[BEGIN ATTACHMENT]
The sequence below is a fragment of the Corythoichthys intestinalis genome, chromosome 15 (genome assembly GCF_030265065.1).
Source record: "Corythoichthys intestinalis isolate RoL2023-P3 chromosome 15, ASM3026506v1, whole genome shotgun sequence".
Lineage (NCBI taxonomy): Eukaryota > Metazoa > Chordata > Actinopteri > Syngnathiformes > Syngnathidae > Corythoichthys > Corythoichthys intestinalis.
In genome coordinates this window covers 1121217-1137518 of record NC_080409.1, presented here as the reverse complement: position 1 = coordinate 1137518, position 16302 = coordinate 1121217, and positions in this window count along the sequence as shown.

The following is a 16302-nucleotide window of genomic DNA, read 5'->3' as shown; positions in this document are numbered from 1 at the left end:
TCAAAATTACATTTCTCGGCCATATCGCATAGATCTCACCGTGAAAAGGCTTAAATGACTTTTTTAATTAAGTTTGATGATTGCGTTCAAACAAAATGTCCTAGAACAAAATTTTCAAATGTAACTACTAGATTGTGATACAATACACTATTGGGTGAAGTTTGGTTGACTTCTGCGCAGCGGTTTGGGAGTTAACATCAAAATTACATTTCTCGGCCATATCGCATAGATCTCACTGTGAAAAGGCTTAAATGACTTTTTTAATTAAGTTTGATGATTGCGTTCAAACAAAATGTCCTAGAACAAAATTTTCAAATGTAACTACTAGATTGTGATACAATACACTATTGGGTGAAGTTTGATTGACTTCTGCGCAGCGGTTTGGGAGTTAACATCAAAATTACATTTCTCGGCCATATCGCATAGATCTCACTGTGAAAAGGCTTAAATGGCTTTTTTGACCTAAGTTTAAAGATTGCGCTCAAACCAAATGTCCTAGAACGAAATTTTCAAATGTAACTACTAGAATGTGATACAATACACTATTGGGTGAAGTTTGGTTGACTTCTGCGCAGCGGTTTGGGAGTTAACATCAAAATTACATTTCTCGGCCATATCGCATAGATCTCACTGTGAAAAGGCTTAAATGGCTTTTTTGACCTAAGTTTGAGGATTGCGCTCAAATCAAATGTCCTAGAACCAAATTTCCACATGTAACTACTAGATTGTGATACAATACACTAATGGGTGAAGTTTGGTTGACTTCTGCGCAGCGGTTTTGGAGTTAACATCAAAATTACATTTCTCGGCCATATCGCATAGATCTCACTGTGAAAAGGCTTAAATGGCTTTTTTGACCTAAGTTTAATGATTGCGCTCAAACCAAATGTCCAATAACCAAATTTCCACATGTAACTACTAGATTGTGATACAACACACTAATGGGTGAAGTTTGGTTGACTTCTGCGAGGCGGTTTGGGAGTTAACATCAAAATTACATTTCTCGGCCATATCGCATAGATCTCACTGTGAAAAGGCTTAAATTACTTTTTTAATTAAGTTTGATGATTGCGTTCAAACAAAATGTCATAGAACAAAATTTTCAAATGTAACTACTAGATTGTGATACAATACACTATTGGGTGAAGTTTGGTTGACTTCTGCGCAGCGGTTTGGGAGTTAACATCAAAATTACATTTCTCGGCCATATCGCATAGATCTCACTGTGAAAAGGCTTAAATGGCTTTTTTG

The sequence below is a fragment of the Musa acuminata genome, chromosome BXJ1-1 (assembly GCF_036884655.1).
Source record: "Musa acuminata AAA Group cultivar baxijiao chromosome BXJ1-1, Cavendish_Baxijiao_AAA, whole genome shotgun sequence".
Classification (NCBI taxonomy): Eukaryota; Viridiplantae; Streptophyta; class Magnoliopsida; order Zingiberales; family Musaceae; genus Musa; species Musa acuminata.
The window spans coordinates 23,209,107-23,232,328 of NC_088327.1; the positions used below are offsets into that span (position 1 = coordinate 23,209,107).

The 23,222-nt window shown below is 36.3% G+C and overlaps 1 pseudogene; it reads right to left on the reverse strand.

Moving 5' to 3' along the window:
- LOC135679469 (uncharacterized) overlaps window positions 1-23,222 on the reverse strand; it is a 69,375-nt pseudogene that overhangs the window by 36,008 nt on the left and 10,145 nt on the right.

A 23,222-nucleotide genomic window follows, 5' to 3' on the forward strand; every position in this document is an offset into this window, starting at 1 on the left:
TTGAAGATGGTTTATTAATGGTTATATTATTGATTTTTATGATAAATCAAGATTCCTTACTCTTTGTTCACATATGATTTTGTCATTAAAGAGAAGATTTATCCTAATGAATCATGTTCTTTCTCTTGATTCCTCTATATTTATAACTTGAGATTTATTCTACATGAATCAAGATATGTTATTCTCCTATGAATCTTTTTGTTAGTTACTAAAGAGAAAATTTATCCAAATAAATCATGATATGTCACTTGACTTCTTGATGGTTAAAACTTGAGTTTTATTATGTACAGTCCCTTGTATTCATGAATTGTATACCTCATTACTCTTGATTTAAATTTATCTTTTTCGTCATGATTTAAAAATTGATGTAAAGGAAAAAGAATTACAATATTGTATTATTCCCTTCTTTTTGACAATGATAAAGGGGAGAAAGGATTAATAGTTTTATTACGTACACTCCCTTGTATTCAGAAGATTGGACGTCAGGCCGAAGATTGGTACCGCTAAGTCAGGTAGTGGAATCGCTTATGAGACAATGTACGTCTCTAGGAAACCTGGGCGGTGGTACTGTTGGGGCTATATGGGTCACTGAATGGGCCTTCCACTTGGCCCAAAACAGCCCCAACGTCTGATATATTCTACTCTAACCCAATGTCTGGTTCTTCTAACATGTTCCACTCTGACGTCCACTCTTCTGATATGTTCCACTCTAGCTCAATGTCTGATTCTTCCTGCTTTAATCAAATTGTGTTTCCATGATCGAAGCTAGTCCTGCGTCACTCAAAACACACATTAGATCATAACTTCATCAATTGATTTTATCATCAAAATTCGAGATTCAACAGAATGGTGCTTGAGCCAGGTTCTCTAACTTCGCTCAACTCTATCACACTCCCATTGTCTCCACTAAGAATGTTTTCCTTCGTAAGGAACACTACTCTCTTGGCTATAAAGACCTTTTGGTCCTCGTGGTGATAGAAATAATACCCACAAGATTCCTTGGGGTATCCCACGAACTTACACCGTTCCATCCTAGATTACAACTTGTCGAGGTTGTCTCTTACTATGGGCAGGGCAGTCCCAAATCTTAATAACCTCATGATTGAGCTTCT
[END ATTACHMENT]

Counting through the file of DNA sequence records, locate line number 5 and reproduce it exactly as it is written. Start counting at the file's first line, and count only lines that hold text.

The following is a 16302-nucleotide window of genomic DNA, read 5'->3' as shown; positions in this document are numbered from 1 at the left end: